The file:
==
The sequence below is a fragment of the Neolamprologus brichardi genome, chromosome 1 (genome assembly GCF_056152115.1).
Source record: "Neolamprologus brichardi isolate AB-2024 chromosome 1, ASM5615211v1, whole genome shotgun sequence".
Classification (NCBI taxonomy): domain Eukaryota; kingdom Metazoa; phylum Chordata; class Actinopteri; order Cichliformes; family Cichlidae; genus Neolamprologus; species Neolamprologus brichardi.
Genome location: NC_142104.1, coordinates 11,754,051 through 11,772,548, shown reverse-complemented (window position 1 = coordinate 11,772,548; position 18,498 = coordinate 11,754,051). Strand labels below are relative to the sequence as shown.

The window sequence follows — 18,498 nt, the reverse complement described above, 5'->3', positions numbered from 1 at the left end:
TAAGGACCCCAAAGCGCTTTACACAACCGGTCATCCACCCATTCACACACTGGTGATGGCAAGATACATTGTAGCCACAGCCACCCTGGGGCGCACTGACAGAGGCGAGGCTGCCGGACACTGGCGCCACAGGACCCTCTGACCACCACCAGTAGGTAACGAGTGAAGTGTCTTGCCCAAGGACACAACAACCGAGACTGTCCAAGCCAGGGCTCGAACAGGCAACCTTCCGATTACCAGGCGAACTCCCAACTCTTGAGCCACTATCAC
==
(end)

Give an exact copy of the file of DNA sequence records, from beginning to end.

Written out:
The sequence below is a fragment of the Neolamprologus brichardi genome, chromosome 1 (genome assembly GCF_056152115.1).
Source record: "Neolamprologus brichardi isolate AB-2024 chromosome 1, ASM5615211v1, whole genome shotgun sequence".
Classification (NCBI taxonomy): domain Eukaryota; kingdom Metazoa; phylum Chordata; class Actinopteri; order Cichliformes; family Cichlidae; genus Neolamprologus; species Neolamprologus brichardi.
Genome location: NC_142104.1, coordinates 11,754,051 through 11,772,548, shown reverse-complemented (window position 1 = coordinate 11,772,548; position 18,498 = coordinate 11,754,051). Strand labels below are relative to the sequence as shown.

The window sequence follows — 18,498 nt, the reverse complement described above, 5'->3', positions numbered from 1 at the left end:
TAAGGACCCCAAAGCGCTTTACACAACCGGTCATCCACCCATTCACACACTGGTGATGGCAAGATACATTGTAGCCACAGCCACCCTGGGGCGCACTGACAGAGGCGAGGCTGCCGGACACTGGCGCCACAGGACCCTCTGACCACCACCAGTAGGTAACGAGTGAAGTGTCTTGCCCAAGGACACAACAACCGAGACTGTCCAAGCCAGGGCTCGAACAGGCAACCTTCCGATTACCAGGCGAACTCCCAACTCTTGAGCCACTATCAC